Blasting off

A review of Guns Above by Robyn Bennis

I think the first description I saw about this book was that the main character was Horatio Hornblower crossed with Honor Harrington set in a steampunk world. Ahhhh. My sweet-spot - and really until I heard that description, one I didn't even know I had.

The Guns Above is set in an alternate version of Europe and features wars fought with aircraft (as well as soldiers on the ground). But the aircraft aren't fighter planes, they're fighter blimps (of a sort). And the protagonist Josette Dupris has just won command of one after her heroics lead to a lot of positive press, and despite the fact that women aren't supposed to be allowed to participate in active combat. On an airship they're meant to be auxilliary only. Something Josette has chafed against since joining the Air Signal Corp. Though her promotion to Captain comes from the loss of her former ship and crew, Josette is determined to seize the opportunity to show she can do the job. The only things standing in her way? A commanding officer who would be just fine if she and her ship crashed and burned (literally) and his nephew, Lord Bernat, a gambler and a fop who has been assigned to her ship to spy on her and report back when she fails.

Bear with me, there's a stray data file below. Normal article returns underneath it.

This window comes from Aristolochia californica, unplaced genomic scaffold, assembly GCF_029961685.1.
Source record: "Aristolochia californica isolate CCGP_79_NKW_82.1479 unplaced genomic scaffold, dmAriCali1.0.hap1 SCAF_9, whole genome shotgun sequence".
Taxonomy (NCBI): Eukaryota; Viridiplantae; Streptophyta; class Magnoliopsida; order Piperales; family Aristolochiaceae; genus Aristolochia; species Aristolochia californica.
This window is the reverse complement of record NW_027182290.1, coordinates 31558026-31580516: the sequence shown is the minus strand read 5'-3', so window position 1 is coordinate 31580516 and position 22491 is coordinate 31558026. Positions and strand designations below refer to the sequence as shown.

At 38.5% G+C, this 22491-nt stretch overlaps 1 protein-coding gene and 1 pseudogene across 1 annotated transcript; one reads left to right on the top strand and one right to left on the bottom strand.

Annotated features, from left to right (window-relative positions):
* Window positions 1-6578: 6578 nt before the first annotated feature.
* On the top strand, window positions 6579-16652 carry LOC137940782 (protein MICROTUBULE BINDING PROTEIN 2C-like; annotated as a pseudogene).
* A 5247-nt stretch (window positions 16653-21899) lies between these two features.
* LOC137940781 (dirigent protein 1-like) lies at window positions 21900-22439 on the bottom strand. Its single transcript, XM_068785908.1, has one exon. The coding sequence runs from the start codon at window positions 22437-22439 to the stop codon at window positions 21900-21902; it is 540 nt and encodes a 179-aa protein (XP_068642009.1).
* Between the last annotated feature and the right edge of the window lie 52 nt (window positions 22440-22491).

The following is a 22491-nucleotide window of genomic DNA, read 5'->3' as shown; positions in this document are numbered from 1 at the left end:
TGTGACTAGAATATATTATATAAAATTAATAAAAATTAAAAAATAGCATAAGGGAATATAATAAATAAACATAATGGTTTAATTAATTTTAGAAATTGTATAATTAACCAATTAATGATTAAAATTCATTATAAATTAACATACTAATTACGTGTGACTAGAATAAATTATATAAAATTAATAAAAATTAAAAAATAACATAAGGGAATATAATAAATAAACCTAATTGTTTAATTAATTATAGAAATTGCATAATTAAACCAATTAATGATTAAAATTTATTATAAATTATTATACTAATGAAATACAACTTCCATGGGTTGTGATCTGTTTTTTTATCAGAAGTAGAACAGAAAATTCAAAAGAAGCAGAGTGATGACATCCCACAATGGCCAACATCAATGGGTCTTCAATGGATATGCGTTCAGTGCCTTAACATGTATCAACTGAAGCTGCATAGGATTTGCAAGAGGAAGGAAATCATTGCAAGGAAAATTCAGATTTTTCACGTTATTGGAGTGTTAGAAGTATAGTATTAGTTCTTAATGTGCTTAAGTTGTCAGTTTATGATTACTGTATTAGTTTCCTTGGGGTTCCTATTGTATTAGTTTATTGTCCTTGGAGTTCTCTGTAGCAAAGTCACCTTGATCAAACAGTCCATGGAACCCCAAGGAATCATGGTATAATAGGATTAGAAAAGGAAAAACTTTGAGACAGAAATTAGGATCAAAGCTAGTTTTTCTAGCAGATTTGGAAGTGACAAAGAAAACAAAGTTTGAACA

I stayed up way late reading this one and enjoyed every minute of it. The battles are suspenseful and gritty in all the right places and the interactions between Josette, Bernat and the crew were total fun. Josette knows why Bernat is there, but he doesn't know she knows. And though he's a fop and a wastrel, he's not dumb. So they play extremely well off of one another.

If I had any wishes for this debut, it was that there was just a little more character development. The action and the world-building are meticulous, but there's not as much attention paid to fully-fleshing out Josette and the rest. I'm hopeful that the sequel will begin to fill in some of those blanks, but it's a minor issue. This is a blast (almost litearlly) from start to finish.